Cosmetic enhancements are therefore an obvious opportunity where the end customer would be willing to spend more to upgrade their car with interior and external trim components. In addition, carmakers are considering the weight saving advantages of carbon fibre for suspension components and body panels, using press and thermosetting technologies to make the processing cost element cheaper, with higher volume capability.
On balance although carbon fibre has been drawing industry attention as their lightness and strength can help the fuel efficiency of vehicles, the time-consuming work (and cost) required to produce car parts using the material remains a drawback. Despite some significant advances in developing such processes, there are still some challenges that need addressing.
Increased use of high-strength steels
While headlines are grabbed by the use of carbon-based materials or aluminium, there have been noticeable advances in the use of lightweight, high-strength steel for body panels. This is, in part, a response from steel producers alarmed by the increasing use of aluminium when the world price of steel spiked in 2011. OEMs found that high-strength steel was sometimes preferable to aluminium for certain parts of a vehicle’s body, despite its greater weight and reduced strength.
Replacing heavy steel components with high-strength steel can decrease component weight significantly. Mild steels are the most common material used in vehicle manufacture. Despite the advances made by aluminium and polymers, steel offers good value in mass production and simpler production processes than its rivals. High strength steels are typically used in a variety of applications, including floors, roof supports, side pillars and doors.
The trend in the increased use of higher strength steels such as 600 and 800 MPa material and ultra-high strength steels such as boron steel is clear, as are the weight-saving benefits.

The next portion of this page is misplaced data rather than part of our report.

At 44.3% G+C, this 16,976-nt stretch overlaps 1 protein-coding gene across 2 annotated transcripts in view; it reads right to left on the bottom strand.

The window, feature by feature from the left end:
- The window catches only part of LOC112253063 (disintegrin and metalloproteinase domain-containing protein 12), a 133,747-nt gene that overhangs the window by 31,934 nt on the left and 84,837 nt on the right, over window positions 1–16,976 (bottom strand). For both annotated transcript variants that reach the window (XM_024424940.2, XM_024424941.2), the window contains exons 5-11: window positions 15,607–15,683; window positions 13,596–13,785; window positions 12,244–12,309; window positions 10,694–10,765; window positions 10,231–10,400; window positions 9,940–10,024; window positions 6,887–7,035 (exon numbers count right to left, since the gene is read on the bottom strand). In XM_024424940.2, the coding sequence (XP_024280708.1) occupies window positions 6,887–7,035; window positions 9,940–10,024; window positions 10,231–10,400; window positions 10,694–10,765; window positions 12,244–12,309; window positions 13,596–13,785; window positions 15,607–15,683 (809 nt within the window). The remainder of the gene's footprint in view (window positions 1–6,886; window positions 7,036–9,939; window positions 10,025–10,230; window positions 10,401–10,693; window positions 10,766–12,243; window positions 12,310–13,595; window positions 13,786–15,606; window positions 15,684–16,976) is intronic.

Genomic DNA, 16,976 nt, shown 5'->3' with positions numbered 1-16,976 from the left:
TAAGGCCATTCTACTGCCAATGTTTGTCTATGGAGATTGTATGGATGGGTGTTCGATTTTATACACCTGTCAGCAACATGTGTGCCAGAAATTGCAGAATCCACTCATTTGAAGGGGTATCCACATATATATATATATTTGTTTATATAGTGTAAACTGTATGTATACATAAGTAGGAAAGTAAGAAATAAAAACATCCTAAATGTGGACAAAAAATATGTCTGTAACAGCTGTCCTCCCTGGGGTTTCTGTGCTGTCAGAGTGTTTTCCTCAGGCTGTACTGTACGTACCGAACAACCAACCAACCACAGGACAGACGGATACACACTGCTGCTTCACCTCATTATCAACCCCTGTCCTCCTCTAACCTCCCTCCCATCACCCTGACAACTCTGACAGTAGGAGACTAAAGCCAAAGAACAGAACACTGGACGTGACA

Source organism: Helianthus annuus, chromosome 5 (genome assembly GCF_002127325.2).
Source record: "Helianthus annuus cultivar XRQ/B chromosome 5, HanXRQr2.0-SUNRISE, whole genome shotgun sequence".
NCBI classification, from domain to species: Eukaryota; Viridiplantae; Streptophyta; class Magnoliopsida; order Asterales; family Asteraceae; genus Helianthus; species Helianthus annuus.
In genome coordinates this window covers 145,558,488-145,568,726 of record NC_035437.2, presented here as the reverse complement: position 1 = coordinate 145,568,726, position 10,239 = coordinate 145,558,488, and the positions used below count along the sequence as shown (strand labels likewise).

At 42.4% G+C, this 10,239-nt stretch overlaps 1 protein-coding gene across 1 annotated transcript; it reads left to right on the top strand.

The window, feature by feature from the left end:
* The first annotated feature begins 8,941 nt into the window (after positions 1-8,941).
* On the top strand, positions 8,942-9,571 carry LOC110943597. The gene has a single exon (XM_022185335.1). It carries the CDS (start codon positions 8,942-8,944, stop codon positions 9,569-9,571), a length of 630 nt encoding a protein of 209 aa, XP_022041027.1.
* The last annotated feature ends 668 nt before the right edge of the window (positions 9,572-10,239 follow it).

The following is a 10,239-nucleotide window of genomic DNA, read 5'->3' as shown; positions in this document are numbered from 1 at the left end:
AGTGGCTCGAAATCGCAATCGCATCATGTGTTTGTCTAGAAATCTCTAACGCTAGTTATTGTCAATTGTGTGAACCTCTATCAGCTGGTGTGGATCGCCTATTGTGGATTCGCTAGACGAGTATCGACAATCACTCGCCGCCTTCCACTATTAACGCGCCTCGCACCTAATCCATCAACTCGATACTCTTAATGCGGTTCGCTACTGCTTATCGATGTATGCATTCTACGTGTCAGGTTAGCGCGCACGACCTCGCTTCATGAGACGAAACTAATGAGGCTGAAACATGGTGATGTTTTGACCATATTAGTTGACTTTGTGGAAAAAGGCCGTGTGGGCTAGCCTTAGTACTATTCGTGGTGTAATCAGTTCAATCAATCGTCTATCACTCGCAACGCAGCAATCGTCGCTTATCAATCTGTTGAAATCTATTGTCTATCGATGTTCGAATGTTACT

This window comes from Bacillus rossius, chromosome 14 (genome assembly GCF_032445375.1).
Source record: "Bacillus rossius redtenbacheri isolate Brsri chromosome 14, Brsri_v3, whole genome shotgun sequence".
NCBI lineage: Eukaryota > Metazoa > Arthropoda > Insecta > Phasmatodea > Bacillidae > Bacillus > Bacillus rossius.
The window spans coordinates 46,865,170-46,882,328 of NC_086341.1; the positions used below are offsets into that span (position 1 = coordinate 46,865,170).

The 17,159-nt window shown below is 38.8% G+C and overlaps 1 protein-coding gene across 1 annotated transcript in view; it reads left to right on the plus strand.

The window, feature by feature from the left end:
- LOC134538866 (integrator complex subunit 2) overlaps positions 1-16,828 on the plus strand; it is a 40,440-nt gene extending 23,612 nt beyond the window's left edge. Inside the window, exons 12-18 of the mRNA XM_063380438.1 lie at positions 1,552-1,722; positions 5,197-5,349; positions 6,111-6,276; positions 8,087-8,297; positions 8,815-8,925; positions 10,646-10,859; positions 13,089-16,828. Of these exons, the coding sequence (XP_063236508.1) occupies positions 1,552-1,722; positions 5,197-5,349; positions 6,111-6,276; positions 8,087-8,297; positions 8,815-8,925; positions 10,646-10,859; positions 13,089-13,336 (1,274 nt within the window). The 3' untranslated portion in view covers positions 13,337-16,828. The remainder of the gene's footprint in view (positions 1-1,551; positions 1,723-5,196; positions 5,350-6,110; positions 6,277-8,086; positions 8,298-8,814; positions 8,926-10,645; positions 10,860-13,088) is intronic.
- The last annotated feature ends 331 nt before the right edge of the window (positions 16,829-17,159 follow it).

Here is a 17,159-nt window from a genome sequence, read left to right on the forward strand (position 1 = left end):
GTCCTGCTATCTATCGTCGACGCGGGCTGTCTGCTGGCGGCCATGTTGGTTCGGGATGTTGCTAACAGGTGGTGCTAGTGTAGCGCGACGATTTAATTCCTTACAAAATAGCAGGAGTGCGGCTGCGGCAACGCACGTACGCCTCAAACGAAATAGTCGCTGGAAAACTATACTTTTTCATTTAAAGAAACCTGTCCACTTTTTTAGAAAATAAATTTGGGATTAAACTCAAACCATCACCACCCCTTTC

Global market volumes of all active safety systems fitted to newly-assembled light vehicles, 2014-2034, ('000s units)
Although aluminium content in cars is increasing, albeit slowly, we should expect to see significant inroads emerging over the next few years. The automotive market has lately become the largest and fastest-growing single market sector for aluminium producers.
An increasing focus of aluminium in vehicle manufacture is the crash management area. Crash management systems consist of a bumper beam and two crash boxes that are designed to minimise the damage to the vehicle at low-speed impacts and to absorb a maximum of crash energy by deformation of higher speed impacts. Proper alloy selection ensures that crash management systems deform heavily before crack formation starts. At equal energy absorption, aluminium allows weight savings of about 40 per cent compared to steel solutions. Aluminium offers particular advantages in the crash performance combined with the overall advantage of lightweighting.
The weight is over – revival of aluminium matrix components
Lightweighting remains the holy grail of the automotive industry. Legacy materials such as high strength steels, aluminium alloys and carbon fibre all have their limitations and despite the promises made of hybrid composite metals, they haven't yet managed to break into the mainstream. But perhaps that is all about to change. Recent breakthroughs in aluminium matrix composites (AMCs), coupled with a real push from the industry to reduce weight, especially in electric vehicles, could see the potential for this family of materials to finally be relevant and crucially, viable for automotive uses. AMC manufacturer Alvant claims it could hold particular relevance to electric vehicle manufacturers.